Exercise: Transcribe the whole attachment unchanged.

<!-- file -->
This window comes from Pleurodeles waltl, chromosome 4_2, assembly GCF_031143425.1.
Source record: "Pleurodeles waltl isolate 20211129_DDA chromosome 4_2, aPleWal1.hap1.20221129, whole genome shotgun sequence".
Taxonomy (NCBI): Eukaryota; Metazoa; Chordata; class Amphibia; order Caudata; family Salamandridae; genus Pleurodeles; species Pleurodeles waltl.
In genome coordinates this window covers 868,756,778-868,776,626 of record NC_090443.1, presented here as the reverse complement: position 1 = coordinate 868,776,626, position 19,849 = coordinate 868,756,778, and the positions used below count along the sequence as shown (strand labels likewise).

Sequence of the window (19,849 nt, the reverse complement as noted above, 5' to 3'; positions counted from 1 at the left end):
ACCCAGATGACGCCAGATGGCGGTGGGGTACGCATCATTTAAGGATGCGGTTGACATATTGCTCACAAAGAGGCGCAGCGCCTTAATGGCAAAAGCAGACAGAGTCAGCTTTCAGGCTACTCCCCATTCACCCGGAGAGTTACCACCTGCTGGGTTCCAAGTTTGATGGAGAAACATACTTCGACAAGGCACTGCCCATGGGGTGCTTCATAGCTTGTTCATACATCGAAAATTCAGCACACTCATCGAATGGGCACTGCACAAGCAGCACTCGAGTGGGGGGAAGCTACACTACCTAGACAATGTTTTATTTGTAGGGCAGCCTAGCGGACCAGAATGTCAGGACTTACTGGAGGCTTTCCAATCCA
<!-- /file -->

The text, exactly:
This window comes from Pleurodeles waltl, chromosome 4_2, assembly GCF_031143425.1.
Source record: "Pleurodeles waltl isolate 20211129_DDA chromosome 4_2, aPleWal1.hap1.20221129, whole genome shotgun sequence".
Taxonomy (NCBI): Eukaryota; Metazoa; Chordata; class Amphibia; order Caudata; family Salamandridae; genus Pleurodeles; species Pleurodeles waltl.
In genome coordinates this window covers 868,756,778-868,776,626 of record NC_090443.1, presented here as the reverse complement: position 1 = coordinate 868,776,626, position 19,849 = coordinate 868,756,778, and the positions used below count along the sequence as shown (strand labels likewise).

Sequence of the window (19,849 nt, the reverse complement as noted above, 5' to 3'; positions counted from 1 at the left end):
ACCCAGATGACGCCAGATGGCGGTGGGGTACGCATCATTTAAGGATGCGGTTGACATATTGCTCACAAAGAGGCGCAGCGCCTTAATGGCAAAAGCAGACAGAGTCAGCTTTCAGGCTACTCCCCATTCACCCGGAGAGTTACCACCTGCTGGGTTCCAAGTTTGATGGAGAAACATACTTCGACAAGGCACTGCCCATGGGGTGCTTCATAGCTTGTTCATACATCGAAAATTCAGCACACTCATCGAATGGGCACTGCACAAGCAGCACTCGAGTGGGGGGAAGCTACACTACCTAGACAATGTTTTATTTGTAGGGCAGCCTAGCGGACCAGAATGTCAGGACTTACTGGAGGCTTTCCAATCCA